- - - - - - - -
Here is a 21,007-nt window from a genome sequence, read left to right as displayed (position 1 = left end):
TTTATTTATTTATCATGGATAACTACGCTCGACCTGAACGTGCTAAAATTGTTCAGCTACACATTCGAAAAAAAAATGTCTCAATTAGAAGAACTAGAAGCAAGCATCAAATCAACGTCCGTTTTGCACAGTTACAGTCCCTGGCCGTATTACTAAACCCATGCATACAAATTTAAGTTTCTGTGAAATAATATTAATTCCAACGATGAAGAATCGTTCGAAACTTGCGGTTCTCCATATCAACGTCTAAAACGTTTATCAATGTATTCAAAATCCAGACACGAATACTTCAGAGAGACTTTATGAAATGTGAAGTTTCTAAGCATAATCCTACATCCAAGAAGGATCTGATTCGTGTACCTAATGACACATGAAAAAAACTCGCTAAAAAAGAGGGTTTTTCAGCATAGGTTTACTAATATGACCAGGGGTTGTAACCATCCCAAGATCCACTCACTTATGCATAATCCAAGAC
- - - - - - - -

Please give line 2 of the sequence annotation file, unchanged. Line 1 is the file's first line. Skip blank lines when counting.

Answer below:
TTTATTTATTTATCATGGATAACTACGCTCGACCTGAACGTGCTAAAATTGTTCAGCTACACATTCGAAAAAAAAATGTCTCAATTAGAAGAACTAGAAGCAAGCATCAAATCAACGTCCGTTTTGCACAGTTACAGTCCCTGGCCGTATTACTAAACCCATGCATACAAATTTAAGTTTCTGTGAAATAATATTAATTCCAACGATGAAGAATCGTTCGAAACTTGCGGTTCTCCATATCAACGTCTAAAACGTTTATCAATGTATTCAAAATCCAGACACGAATACTTCAGAGAGACTTTATGAAATGTGAAGTTTCTAAGCATAATCCTACATCCAAGAAGGATCTGATTCGTGTACCTAATGACACATGAAAAAAACTCGCTAAAAAAGAGGGTTTTTCAGCATAGGTTTACTAATATGACCAGGGGTTGTAACCATCCCAAGATCCACTCACTTATGCATAATCCAAGAC